The River Swimmer


“Among the most indelible American novelists of the last hundred years. . . . [Harrison] remains at the height of his powers.”—Dwight Garner, The New York Times

“Trenchant and visionary.”—Ron Carlson, The New York Times Book Review

A New York Times best-seller, enthusiastically received by critics and embraced by readers, The River Swimmer is Jim Harrison at his most memorable: two men, one young and one older, confronting inconvenient loves ...

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The River Swimmer

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“Among the most indelible American novelists of the last hundred years. . . . [Harrison] remains at the height of his powers.”—Dwight Garner, The New York Times

“Trenchant and visionary.”—Ron Carlson, The New York Times Book Review

A New York Times best-seller, enthusiastically received by critics and embraced by readers, The River Swimmer is Jim Harrison at his most memorable: two men, one young and one older, confronting inconvenient loves and the encroachment of urbanity on nature, written with freshness, abundant wit, and profound humanity. In “The Land of Unlikeness,” Clive—a failed artist, divorced and grappling with the vagaries of his declining years—reluctantly returns to his family’s Michigan farmhouse to visit his aging mother. The return to familiar territory triggers a jolt of renewal—of ardor for his high school sweetheart, of his relationship with his estranged daughter, and of his own lost love of painting. In “The River Swimmer,” Harrison ventures into the magical as an Upper Peninsula farm boy is irresistibly drawn to swimming as an escape, and sees otherworldly creatures in the water. Faced with the injustice and pressure of coming of age, he takes to the river and follows its siren song all the way across Lake Michigan.

The River Swimmer is an exceptional reminder of why Jim Harrison is one of the most cherished and important writers at work today.

“Two years have gone by since I first suggested to President Obama that he create a new Cabinet post, and appoint distinguished fiction writer Jim Harrison as secretary for quality of life. The president still has not responded to my suggestion. . . . [The River Swimmer] deepens and broadens [Harrison’s] already openhearted and smart-minded sense of the way we live now, and what we might do to improve it.”—Alan Cheuse, NPR

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Editorial Reviews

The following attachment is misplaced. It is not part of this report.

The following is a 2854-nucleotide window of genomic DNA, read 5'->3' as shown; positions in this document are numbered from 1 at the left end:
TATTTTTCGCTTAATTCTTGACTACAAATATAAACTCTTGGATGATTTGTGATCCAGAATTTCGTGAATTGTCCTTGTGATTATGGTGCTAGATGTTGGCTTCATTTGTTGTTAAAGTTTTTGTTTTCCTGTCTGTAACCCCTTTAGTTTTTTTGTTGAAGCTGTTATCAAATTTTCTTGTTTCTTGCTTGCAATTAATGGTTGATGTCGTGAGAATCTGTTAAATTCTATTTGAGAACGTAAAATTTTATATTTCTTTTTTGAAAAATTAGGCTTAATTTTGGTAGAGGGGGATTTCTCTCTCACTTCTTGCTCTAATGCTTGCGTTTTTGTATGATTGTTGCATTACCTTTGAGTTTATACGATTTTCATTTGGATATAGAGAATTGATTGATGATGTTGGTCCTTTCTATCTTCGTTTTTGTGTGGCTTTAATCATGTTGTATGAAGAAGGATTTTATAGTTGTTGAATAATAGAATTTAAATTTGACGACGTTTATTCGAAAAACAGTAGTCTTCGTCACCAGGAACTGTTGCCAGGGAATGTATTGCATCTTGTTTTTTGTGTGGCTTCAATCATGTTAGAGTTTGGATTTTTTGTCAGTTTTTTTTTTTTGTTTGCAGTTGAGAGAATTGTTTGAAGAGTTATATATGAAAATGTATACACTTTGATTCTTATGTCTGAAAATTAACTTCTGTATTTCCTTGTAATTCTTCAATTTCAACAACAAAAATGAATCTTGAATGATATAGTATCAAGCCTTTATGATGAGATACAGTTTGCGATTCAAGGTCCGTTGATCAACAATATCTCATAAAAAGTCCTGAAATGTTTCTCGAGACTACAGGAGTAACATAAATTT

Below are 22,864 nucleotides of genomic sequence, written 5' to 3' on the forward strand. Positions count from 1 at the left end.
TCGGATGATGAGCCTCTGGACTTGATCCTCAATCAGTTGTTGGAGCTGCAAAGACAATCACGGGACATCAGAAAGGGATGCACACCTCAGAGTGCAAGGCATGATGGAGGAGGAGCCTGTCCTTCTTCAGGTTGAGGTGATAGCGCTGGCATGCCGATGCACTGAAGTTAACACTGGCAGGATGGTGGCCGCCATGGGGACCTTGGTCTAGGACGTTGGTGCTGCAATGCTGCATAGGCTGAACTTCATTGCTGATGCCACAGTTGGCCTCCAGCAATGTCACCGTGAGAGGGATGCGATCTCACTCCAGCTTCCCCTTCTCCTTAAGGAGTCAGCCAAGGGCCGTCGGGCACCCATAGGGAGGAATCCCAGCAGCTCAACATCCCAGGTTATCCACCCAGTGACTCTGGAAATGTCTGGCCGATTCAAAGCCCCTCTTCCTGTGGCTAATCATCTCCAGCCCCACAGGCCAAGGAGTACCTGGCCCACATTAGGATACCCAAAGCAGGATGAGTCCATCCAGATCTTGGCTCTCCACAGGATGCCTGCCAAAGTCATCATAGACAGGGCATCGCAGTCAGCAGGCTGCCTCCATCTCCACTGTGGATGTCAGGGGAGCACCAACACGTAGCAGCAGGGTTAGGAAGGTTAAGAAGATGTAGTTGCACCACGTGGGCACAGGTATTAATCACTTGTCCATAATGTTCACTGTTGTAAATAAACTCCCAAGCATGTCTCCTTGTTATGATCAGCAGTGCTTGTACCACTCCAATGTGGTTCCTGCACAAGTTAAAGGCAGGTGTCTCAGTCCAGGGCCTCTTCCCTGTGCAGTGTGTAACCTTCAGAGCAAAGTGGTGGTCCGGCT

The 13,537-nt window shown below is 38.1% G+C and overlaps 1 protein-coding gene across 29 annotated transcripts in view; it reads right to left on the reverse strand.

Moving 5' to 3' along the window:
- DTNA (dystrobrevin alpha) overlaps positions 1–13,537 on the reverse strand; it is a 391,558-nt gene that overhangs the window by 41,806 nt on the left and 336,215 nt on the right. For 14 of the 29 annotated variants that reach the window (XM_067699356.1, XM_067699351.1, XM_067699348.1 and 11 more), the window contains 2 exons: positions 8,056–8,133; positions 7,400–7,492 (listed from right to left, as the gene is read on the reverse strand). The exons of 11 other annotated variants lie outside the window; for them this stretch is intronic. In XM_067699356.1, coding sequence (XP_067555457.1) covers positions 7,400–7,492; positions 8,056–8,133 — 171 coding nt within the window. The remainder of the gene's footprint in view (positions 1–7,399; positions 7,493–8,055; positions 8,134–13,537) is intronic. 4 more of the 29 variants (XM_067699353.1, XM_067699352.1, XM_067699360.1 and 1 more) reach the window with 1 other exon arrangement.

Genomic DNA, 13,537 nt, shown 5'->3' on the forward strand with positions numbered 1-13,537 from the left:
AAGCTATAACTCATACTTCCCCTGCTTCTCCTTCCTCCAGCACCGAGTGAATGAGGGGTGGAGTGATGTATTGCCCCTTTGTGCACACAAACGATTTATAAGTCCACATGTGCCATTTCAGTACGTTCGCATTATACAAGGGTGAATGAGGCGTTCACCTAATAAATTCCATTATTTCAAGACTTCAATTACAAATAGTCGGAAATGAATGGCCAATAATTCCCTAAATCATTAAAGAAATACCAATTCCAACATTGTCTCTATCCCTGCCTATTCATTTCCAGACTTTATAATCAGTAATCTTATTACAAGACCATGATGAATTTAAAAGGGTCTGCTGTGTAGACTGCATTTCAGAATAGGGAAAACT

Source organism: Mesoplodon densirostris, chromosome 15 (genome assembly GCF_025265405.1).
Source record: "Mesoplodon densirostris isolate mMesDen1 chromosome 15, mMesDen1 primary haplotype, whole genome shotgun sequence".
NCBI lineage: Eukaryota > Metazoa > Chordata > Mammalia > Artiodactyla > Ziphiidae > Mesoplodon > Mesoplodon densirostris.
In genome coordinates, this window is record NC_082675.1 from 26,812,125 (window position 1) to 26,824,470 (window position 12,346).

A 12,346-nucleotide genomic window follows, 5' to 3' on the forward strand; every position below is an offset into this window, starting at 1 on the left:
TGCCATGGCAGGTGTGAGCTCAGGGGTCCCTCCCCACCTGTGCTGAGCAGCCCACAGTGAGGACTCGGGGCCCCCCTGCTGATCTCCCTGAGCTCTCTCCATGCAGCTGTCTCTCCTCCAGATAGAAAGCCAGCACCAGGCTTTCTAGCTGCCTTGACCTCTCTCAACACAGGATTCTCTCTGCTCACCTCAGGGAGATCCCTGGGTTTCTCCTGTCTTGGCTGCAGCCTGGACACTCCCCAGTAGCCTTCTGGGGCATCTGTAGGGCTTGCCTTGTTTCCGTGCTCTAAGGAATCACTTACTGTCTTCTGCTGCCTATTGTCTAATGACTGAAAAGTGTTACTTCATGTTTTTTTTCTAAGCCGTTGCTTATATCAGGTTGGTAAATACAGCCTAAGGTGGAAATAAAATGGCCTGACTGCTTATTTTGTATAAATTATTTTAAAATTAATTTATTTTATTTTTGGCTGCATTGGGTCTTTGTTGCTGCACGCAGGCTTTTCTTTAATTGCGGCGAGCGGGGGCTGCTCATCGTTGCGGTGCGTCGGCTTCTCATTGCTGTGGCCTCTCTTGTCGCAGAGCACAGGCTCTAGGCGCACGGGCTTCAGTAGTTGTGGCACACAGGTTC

Wendy Smith
…it's no accident that Clive and Thad are both farm boys drawn to adventures "out in the world." Going and staying alike have consequences—frequently mortal ones in Harrison's previous work. Here, he's achieved a mood that approximates in modern terms the tranquility of Shakespeare's late romances. The existential uncertainties that always animate Harrison's fiction are not so much resolved as accepted for what they are: the basic fabric of existence, from which we pluck as much happiness as we can.
Ron Carlson
…both of the novellas that make up Harrison's new book…dive into a watershed age with Harrison's signature gusto. Thad, the river swimmer, is 17 in every way; Clive, the art professor returning to the farm in The Land of Unlikeness, is 60. These two trenchant and visionary long stories are about the real human discomfort—and triumph—of being awake.
Dwight Garner
Mr. Harrison's new book, The River Swimmer…contains some of the best writing of his career. Both novellas burn brightly with what he calls, at one point, "unmitigated cupidity," not for money or possessions but for life and experience…[Harrison] is among the most indelible American novelists of the last hundred years…and if The River Swimmer is any indication, he remains at the height of his powers.
Publishers Weekly
The two novellas that constitute Harrison’s fine new collection are, as usual, quite different in scope and content. “The Land of Unlikeness” features Clive, 60 and divorced for two decades (“the starkest rupture in his life”), taking advantage of a forced three-month leave from his professorship at an Ivy League college in New York to care for his octogenarian mother, now watching birds on the family farm in northern Michigan. His younger sister, Margaret, who is embarking on a month-long European vacation, informs Clive that his old high school flame Laurette is back in town. Clive reflects on his rift with his alienated daughter, Sabrina, while he rekindles his artist’s ambitions despite his thwarted early career as a painter. As Clive relates his rustic origins through frequent, wistful reminisces, he has a “crotch painting experience” with Laurette, who remains the “overwhelming love of his life.” Margaret’s return home from Europe coincides with Sabrina’s visit for a friendly family reunion. The short title novella, a tall tale set in northern Michigan, finds 17-year-old Thad Love, a swimming prodigy, after getting injured in a fight with his girlfriend’s father, improbably swimming over 100 miles to Chicago, where he meets a new girl who takes him to France, where Thad is more seriously injured swimming the Loire river. Harrison’s (Legends of the Fall) novellas are each striking in their own ways, rich and satisfying. (Jan.)
Library Journal
One of America's great literary treasures, Harrison delivers not one but two works: "The Land of Unlikeness," in which a washed-up 60-year-old academic returns to his Michigan home for renewal, and "Water Baby," in which an Upper Peninsula farm boy sees ghostly creatures in the waters of the nearby lake. Magic realism à la Harrison?
Kirkus Reviews